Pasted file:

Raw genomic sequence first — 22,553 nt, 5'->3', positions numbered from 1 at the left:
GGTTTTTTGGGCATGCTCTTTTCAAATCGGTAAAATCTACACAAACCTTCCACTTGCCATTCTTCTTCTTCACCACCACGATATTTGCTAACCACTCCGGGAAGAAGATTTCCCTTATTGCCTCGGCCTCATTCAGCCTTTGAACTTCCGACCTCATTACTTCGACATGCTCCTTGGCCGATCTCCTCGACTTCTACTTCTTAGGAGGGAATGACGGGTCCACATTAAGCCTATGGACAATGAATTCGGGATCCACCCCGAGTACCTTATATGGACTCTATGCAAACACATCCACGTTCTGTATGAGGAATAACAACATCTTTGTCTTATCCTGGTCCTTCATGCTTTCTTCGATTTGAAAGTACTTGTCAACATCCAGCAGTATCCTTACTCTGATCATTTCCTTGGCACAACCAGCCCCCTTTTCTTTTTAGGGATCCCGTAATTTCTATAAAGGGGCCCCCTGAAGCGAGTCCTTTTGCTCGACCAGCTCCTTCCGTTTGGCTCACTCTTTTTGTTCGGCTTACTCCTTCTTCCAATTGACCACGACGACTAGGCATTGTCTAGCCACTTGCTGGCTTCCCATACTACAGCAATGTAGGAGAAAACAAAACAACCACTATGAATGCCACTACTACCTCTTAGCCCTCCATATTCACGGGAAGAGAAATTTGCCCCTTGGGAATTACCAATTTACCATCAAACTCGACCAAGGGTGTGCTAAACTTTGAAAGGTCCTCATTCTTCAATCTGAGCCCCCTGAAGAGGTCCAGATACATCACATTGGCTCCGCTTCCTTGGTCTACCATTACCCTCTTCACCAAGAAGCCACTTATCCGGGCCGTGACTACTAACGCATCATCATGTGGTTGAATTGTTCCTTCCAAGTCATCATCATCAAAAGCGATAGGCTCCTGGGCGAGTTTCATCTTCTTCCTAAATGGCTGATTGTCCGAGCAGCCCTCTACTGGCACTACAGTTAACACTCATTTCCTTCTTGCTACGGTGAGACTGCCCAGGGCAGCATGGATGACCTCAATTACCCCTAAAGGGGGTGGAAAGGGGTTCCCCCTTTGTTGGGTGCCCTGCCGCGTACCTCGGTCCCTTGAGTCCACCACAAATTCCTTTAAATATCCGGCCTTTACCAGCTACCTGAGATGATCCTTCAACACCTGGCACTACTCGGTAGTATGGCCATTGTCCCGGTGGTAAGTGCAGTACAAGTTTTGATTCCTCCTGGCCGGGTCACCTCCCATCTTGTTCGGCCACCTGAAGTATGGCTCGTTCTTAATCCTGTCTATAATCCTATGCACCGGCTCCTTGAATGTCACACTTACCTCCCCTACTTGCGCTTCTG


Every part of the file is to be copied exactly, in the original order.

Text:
Raw genomic sequence first — 22,553 nt, 5'->3', positions numbered from 1 at the left:
GGTTTTTTGGGCATGCTCTTTTCAAATCGGTAAAATCTACACAAACCTTCCACTTGCCATTCTTCTTCTTCACCACCACGATATTTGCTAACCACTCCGGGAAGAAGATTTCCCTTATTGCCTCGGCCTCATTCAGCCTTTGAACTTCCGACCTCATTACTTCGACATGCTCCTTGGCCGATCTCCTCGACTTCTACTTCTTAGGAGGGAATGACGGGTCCACATTAAGCCTATGGACAATGAATTCGGGATCCACCCCGAGTACCTTATATGGACTCTATGCAAACACATCCACGTTCTGTATGAGGAATAACAACATCTTTGTCTTATCCTGGTCCTTCATGCTTTCTTCGATTTGAAAGTACTTGTCAACATCCAGCAGTATCCTTACTCTGATCATTTCCTTGGCACAACCAGCCCCCTTTTCTTTTTAGGGATCCCGTAATTTCTATAAAGGGGCCCCCTGAAGCGAGTCCTTTTGCTCGACCAGCTCCTTCCGTTTGGCTCACTCTTTTTGTTCGGCTTACTCCTTCTTCCAATTGACCACGACGACTAGGCATTGTCTAGCCACTTGCTGGCTTCCCATACTACAGCAATGTAGGAGAAAACAAAACAACCACTATGAATGCCACTACTACCTCTTAGCCCTCCATATTCACGGGAAGAGAAATTTGCCCCTTGGGAATTACCAATTTACCATCAAACTCGACCAAGGGTGTGCTAAACTTTGAAAGGTCCTCATTCTTCAATCTGAGCCCCCTGAAGAGGTCCAGATACATCACATTGGCTCCGCTTCCTTGGTCTACCATTACCCTCTTCACCAAGAAGCCACTTATCCGGGCCGTGACTACTAACGCATCATCATGTGGTTGAATTGTTCCTTCCAAGTCATCATCATCAAAAGCGATAGGCTCCTGGGCGAGTTTCATCTTCTTCCTAAATGGCTGATTGTCCGAGCAGCCCTCTACTGGCACTACAGTTAACACTCATTTCCTTCTTGCTACGGTGAGACTGCCCAGGGCAGCATGGATGACCTCAATTACCCCTAAAGGGGGTGGAAAGGGGTTCCCCCTTTGTTGGGTGCCCTGCCGCGTACCTCGGTCCCTTGAGTCCACCACAAATTCCTTTAAATATCCGGCCTTTACCAGCTACCTGAGATGATCCTTCAACACCTGGCACTACTCGGTAGTATGGCCATTGTCCCGGTGGTAAGTGCAGTACAAGTTTTGATTCCTCCTGGCCGGGTCACCTCCCATCTTGTTCGGCCACCTGAAGTATGGCTCGTTCTTAATCCTGTCTATAATCCTATGCACCGGCTCCTTGAATGTCACACTTACCTCCCCTACTTGCGCTTCTG